The Linux Kernel May Soon Default To SCSI MQ Mode
Written by Michael Larabel in Linux Storage on 3 July 2018 at 04:28 AM EDT. 8 Comments
It looks like the Linux kernel's SCSI code may soon switch away from its legacy code-path to the multi-queue (MQ) code by default.

The SCSI multi-queue code has been in the works for a few years as enabling the block multi-queue (blk-mq) code for SCSI drivers for better scalability. The SCSI MQ support has been part of the mainline kernel for a few years now but has been disabled by default that requires either changing the kernel configuration or booting with the scsi_mod.use_blk_mq=Y parameter.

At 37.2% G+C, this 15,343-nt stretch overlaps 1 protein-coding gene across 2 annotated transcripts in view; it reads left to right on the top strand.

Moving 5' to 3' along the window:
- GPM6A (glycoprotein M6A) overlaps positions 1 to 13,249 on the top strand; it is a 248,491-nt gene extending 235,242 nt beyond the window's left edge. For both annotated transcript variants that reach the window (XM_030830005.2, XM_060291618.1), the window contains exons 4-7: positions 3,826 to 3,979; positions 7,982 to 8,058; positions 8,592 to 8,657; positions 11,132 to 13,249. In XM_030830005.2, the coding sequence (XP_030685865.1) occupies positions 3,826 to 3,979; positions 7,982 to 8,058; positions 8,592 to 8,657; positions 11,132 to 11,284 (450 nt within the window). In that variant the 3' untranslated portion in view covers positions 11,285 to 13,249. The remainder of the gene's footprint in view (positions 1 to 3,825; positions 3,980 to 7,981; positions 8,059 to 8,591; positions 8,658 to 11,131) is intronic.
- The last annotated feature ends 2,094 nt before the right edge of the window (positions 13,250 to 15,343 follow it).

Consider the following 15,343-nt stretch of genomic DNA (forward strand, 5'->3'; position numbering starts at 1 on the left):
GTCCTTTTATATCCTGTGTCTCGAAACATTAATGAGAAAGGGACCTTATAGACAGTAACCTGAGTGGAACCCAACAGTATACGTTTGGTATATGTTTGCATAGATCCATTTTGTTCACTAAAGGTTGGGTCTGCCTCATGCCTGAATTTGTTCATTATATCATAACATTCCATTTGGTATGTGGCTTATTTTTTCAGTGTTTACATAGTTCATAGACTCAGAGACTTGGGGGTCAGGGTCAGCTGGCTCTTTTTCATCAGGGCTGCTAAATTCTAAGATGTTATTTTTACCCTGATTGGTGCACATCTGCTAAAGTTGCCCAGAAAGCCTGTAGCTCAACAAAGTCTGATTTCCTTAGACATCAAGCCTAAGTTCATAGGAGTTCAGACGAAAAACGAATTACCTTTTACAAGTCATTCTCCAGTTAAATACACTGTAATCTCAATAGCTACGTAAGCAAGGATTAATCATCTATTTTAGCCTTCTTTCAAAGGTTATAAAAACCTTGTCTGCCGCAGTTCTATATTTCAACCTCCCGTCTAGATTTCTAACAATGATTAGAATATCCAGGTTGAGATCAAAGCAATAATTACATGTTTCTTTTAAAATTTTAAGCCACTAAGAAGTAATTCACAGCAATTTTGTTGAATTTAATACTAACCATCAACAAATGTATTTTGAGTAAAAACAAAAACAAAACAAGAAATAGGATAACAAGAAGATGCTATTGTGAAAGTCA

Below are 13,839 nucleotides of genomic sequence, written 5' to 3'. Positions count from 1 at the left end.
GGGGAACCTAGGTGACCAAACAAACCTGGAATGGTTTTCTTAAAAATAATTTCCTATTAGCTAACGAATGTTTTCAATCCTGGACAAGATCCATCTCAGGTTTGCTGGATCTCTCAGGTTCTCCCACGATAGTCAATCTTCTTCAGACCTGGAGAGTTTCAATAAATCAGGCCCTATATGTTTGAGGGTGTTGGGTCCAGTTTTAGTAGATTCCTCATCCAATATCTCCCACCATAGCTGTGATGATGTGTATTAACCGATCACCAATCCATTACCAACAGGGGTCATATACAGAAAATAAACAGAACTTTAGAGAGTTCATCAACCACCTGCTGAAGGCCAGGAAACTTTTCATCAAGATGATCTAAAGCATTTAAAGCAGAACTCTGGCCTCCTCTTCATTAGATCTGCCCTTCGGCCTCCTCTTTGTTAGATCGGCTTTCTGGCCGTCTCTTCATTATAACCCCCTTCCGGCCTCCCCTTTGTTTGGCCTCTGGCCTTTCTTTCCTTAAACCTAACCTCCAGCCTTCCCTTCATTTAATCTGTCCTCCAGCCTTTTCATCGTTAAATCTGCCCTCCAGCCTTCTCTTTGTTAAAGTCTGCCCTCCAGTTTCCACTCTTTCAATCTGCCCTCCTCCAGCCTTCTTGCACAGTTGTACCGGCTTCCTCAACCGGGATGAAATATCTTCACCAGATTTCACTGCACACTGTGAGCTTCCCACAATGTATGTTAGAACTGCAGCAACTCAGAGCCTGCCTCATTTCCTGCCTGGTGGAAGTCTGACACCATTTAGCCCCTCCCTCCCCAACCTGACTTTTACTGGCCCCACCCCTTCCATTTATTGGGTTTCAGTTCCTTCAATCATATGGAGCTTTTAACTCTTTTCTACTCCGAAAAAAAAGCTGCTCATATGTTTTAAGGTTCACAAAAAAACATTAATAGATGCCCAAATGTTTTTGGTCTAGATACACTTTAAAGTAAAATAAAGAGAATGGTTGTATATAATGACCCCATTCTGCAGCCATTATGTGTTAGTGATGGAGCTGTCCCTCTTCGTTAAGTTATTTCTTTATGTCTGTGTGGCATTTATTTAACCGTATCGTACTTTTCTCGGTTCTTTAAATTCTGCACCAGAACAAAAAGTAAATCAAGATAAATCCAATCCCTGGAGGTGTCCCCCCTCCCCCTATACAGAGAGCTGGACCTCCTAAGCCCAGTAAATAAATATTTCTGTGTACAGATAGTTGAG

Those unfamiliar with the SCSI MQ code can see this older presentation (PDF). SCSI MQ, like the blk-mq code, is successful on delivering better performance/scalability, but it hadn't been enabled by default due to some outstanding regressions.

But SUSE's Johannes Thumshirn is now looking to enable the multi-queue code by default for SCSI over the legacy I/O path. He commented, "It has been more than one year since we tried to change the default from legacy to multi queue in SCSI. Back then we had to retract the change because of performance issues with rotating disks. In the meantime there have been a substantial amount of performance improvements, thus we can re-enable scsi-mq without a significant performance penalty."

So far those commenting on the patch have all been support in the change, including developers from both Red Hat and SUSE. We'll see if this change ends up happening for the Linux 4.19 cycle.
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